In the two show units at Park Regent, Tay has perfectly captured the duality of the balcony space through his signature style and expertise in spatial quality and lighting, by blurring the line between the interior and exterior.
In the 3,046 sq ft Type E2a show unit, Tay first placed emphasis on the lighting, to offer a cheery welcome as visitors step out of either one of the two lifts into the unit. Once inside the unit, one can bask in the sunlight filtering in from the two balconies flanking the sitting and dining areas while the breeze flows through the open balconies.
Mirrors and high-glass ceilings are used to expand the spatial parameter of the living areas. Layers of vertically aligned full-height glass panels are used to frame the natural landscape outside, thus drawing the outdoors inside.
To top it all off, a full grown tree stands proudly in the 2ft deep sunken planter which never fails to surprise and inspire visitors that a private garden is possible in a high-rise unit.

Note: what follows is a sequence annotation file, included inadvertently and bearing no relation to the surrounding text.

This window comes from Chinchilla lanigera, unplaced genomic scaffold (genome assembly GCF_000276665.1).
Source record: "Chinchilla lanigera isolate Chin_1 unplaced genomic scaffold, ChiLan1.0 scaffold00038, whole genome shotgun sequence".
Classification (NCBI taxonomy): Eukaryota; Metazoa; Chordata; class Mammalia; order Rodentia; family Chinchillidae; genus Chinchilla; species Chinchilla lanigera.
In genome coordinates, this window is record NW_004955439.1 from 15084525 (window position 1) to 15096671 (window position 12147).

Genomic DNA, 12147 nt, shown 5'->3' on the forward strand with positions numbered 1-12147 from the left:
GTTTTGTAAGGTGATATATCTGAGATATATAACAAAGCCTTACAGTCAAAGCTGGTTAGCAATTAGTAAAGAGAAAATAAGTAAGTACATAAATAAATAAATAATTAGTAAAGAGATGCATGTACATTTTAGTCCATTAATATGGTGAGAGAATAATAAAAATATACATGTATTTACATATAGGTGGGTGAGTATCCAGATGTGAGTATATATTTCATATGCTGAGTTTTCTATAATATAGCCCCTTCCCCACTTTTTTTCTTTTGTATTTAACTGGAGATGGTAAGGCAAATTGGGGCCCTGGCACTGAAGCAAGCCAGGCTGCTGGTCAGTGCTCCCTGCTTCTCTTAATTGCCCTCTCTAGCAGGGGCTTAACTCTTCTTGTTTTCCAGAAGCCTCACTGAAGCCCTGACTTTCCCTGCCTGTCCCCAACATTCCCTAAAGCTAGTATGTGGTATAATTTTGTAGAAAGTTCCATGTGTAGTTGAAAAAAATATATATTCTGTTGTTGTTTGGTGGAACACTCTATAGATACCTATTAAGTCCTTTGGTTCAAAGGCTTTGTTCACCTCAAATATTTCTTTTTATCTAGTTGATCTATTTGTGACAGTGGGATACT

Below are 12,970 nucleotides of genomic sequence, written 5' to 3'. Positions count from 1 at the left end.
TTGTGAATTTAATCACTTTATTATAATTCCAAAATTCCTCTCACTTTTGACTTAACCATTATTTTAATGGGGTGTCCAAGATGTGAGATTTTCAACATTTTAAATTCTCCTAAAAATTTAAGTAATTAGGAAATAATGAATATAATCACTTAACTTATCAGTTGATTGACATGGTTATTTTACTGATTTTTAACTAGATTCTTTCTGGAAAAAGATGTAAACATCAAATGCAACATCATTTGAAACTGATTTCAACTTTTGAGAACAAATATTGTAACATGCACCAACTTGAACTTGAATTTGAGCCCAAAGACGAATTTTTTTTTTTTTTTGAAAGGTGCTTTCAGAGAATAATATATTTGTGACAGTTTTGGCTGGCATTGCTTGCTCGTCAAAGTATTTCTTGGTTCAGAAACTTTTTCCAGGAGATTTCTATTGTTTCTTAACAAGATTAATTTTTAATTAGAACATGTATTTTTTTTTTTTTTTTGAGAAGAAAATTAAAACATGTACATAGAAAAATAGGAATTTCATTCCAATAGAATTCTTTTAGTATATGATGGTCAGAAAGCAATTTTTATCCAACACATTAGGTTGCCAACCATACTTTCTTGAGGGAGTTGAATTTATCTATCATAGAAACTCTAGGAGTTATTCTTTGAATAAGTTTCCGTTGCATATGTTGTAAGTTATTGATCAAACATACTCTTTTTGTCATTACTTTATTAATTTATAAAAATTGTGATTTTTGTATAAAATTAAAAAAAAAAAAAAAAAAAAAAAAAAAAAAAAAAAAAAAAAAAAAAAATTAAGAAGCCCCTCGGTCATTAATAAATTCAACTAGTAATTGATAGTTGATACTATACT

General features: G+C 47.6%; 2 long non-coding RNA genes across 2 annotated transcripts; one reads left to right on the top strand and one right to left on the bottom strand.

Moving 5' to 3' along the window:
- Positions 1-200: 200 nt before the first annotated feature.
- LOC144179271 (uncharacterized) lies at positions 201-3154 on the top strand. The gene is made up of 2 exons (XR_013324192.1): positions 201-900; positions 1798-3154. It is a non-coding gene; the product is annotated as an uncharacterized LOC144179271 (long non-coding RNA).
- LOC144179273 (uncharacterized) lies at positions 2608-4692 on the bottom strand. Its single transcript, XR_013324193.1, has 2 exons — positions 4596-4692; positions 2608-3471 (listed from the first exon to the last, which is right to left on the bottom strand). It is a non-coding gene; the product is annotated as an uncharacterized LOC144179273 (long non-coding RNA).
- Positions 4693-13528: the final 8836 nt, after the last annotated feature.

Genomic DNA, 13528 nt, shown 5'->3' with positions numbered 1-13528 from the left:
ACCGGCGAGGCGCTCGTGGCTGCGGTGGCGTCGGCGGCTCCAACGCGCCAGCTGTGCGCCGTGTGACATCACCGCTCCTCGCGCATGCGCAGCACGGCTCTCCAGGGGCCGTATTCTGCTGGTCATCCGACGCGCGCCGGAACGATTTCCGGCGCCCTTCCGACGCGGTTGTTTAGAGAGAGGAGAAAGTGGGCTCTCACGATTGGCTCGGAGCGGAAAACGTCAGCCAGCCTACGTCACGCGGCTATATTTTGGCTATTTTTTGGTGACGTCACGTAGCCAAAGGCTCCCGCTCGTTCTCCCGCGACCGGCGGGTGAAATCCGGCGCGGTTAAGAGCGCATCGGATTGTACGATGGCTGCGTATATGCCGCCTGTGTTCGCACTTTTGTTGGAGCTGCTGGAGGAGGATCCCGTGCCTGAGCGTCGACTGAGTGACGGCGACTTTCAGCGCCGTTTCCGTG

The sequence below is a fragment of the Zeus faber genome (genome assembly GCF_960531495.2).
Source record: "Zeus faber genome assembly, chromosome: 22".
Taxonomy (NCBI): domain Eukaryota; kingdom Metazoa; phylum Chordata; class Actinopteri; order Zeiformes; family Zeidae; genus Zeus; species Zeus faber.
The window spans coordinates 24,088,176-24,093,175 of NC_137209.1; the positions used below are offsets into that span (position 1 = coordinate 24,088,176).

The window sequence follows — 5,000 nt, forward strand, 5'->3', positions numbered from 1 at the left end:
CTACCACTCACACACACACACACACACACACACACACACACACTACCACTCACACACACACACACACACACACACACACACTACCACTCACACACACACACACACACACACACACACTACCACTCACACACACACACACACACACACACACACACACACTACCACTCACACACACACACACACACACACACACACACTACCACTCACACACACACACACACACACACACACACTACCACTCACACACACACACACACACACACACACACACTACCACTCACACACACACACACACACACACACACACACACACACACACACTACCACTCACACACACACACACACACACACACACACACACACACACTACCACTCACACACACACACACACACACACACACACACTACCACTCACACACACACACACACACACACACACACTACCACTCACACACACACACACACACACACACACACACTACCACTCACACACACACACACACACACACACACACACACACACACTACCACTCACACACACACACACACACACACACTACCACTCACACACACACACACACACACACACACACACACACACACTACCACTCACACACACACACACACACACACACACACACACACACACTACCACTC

Park Regent’s Type E2a features three-bedrooms, four bathrooms, a powder room, a family space, one maid’s room, a 6.5ft wide private lobby and two balconies, one of which comes with sunken planters. It is one of the most exclusive unit types in Park Regent as only 16 such units are available in the entire development.
Besides Type E2a, the other large unit types are Type C3, C4 and C5 (from 2,346 sq ft to 2,433 sq ft), Type D (2,519 sq ft to 2,723 sqft), Type E (2,928 sq ft to 3,100 sq ft) and Type F (4,446 sq ft to 4,887 sq ft). Apart from the usual amenities, each unit comes with mirrored cabinets in the bathrooms, built-in wardrobes in the bedrooms, utility closets at the private lift lobbies and yards that provide useful laundry and drying areas and valuable storage spaces.
“I am confident that Park Regent’s larger units will enable interesting permutations and amazing utilisation of living spaces,” adds Tay.